COVID-19: A Question of Privacy

“Finding out that you've been exposed to a serious disease through a push notification may still seem like something out of dystopian science fiction. But the ingredients for that exact scenario will be baked into Google and Apple's operating system..” (Source: WIRED)


Contact tracing apps are being developed to help prevent new outbreaks. The idea is to promote active usage of an in-built Bluetooth system that would let you know if you were exposed to the virus when someone to whom you were closer than, let’s say, six feet, tests positive.


A number of policies have yet to be created that would ensure the least amount of privacy being invaded. At first glance, contact tracing has quite a few obvious issues like false positives or negatives, trolls pretending to have been tested positive, data being used for ads, etc. These issues can be dealt with. However, the real risk is the government deciding to keep the system in place once the pandemic is over.


“Surveillance inertia is remarkably difficult to resist. Norms get set and practices and tools become entrenched. And who can say when this will wind down? We’re still dealing with the supposedly temporary surveillance authorized almost 20 years ago in the wake of after 9/11. Rollbacks are rare and highly unlikely because the tools we build today will create a path dependency that will shape our future data and surveillance practices.” (Source: Los Angeles Times)


The 2001 Patriot Act was aimed at foreign surveillance, but it also increased the government’s ability to snoop on American citizens. Section 215, in particular, gave the FBI the right to obtain anything without a warrant. This provision expired in March but it will be up and running again in no time.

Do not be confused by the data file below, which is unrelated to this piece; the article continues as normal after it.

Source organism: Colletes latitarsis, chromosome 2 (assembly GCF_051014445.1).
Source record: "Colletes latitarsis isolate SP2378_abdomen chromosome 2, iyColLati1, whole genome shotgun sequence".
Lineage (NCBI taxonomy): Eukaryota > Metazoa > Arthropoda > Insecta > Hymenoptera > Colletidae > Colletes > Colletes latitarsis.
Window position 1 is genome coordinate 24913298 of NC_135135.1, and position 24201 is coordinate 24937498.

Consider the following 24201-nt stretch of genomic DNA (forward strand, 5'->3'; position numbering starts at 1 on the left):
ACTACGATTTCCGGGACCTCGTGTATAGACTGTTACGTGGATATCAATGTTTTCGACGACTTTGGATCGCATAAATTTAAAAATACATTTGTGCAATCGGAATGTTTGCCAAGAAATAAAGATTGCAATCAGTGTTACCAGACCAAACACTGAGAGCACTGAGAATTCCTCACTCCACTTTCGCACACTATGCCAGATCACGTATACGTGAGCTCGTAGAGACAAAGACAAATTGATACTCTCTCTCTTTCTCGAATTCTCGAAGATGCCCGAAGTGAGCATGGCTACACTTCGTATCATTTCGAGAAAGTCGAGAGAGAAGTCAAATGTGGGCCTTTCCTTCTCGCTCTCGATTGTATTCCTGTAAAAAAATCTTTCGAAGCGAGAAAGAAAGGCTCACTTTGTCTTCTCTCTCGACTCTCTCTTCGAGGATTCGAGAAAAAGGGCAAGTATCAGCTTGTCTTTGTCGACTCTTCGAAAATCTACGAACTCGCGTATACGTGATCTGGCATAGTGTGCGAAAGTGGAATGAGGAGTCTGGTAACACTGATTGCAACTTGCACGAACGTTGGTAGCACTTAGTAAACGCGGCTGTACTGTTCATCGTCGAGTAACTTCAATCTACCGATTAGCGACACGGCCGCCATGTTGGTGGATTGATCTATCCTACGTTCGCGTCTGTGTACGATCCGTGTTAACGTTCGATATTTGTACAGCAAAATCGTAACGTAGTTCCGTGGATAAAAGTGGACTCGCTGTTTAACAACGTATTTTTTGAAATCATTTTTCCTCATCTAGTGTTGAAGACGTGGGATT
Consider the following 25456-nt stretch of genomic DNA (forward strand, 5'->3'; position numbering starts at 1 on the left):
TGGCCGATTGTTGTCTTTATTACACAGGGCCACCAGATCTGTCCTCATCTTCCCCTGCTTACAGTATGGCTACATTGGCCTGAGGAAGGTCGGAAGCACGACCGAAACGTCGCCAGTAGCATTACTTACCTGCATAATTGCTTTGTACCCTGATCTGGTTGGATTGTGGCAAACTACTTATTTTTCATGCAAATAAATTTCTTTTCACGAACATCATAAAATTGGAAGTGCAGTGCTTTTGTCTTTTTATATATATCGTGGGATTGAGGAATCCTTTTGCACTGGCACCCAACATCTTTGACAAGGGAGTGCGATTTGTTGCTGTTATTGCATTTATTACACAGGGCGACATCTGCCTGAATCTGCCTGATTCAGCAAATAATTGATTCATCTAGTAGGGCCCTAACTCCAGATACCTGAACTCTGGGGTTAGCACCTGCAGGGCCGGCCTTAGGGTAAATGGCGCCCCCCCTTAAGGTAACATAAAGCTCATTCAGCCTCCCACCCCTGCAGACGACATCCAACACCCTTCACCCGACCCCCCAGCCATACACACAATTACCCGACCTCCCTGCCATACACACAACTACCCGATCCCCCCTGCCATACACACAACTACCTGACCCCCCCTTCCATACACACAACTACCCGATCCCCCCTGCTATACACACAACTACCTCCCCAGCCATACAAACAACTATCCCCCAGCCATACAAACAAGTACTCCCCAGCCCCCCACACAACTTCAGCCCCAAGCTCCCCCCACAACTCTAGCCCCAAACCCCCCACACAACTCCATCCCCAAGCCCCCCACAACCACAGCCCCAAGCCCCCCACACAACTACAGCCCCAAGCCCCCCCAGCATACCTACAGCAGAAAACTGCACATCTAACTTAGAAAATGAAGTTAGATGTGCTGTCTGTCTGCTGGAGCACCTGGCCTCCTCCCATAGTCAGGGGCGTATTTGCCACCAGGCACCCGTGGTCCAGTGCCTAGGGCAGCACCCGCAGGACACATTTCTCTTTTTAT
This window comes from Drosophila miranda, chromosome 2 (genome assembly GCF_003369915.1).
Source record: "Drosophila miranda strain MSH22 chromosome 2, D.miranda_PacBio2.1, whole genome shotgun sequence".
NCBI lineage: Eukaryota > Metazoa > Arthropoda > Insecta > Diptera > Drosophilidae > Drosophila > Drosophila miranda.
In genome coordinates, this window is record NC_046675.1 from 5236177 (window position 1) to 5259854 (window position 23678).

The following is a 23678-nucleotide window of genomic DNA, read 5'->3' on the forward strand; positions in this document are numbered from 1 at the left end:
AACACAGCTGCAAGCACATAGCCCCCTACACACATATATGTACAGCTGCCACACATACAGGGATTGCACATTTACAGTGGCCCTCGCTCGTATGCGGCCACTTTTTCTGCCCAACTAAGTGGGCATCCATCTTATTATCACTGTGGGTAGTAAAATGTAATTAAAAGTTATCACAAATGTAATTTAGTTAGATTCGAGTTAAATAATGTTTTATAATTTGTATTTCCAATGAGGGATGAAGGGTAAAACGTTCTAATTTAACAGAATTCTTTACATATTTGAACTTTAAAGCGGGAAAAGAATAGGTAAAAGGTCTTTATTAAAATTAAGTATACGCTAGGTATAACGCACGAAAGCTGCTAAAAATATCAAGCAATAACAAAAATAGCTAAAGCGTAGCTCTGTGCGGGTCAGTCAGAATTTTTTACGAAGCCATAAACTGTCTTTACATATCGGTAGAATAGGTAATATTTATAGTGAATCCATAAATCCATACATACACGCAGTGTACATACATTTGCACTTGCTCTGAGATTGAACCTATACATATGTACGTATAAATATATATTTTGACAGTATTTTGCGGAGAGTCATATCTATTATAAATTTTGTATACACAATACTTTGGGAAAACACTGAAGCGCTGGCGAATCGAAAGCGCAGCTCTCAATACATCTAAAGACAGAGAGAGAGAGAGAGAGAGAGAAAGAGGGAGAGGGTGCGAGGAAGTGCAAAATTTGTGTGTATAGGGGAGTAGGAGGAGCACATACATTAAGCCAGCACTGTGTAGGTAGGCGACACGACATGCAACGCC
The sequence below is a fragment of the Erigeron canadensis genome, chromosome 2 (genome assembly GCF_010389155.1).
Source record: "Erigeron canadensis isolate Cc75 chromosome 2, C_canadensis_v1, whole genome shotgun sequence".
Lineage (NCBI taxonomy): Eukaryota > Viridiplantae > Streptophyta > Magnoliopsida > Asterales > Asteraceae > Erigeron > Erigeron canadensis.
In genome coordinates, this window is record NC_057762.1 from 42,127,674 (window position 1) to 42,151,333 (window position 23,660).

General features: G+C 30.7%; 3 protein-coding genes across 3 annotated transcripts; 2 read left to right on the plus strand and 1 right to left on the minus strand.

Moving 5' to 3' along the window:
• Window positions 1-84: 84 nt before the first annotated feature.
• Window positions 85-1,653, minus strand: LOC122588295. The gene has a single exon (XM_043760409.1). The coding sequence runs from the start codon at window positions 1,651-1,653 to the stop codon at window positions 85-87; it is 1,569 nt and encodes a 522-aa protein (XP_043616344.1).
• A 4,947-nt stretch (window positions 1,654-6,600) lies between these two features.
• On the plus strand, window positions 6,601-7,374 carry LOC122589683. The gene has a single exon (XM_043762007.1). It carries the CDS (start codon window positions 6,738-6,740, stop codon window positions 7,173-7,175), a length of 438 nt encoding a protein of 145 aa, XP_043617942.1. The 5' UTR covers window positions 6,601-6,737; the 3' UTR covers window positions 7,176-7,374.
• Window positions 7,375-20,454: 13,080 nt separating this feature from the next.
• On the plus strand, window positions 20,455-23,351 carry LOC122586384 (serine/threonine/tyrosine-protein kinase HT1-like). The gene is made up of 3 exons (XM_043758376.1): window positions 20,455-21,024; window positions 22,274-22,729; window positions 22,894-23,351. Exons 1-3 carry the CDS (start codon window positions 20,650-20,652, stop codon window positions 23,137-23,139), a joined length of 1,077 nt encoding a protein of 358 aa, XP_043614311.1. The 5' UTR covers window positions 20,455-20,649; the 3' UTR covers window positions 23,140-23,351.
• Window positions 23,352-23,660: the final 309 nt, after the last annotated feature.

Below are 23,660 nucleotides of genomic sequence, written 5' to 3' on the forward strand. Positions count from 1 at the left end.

Another bill that could be enacted while everybody is distracted by the misfortunes that the COVID-19 has brought about is called the EARN IT Act. This bill is a major threat to privacy. The original intentions are to limit the spread of CSAM (child sexual abuse material) but in practice, it is a sneak ban on encryption.


Should you worry about this bill?


If you ever used any online services like banking, telehealth, or any online government services, you’d probably wish to keep that information private. Another reason why we should be more aware of the implications is that journalists would no longer be able to keep their sources private, meaning that whistleblowers will have no option of staying safe.


Banning strong encryption creates a backdoor for the U.S. (and, by proxy, any foreign) government to access Americans’ private information. There’s no way to only give access to the “good guys”.


“It’s hard for malicious actors to listen in on your in-person meetings about highly sensitive topics. Now that you have to hold those discussions online, the EARN IT Act’s sponsors are determined to make life easier for these adversaries. The EARN IT Act would trade away everyone’s privacy and security without making children safer in return.”- says Riana Pfefferkorn, the associate director of surveillance and cybersecurity at the Stanford Center for Internet and Society. (Source: Brookings)


With most of our day-to-day activities moving online, cyberspace is deemed to change. It’s important to pay attention to how, and if, your data is being protected.


Should tracking and surveilling ever be justified?


Photo by Noelle Otto

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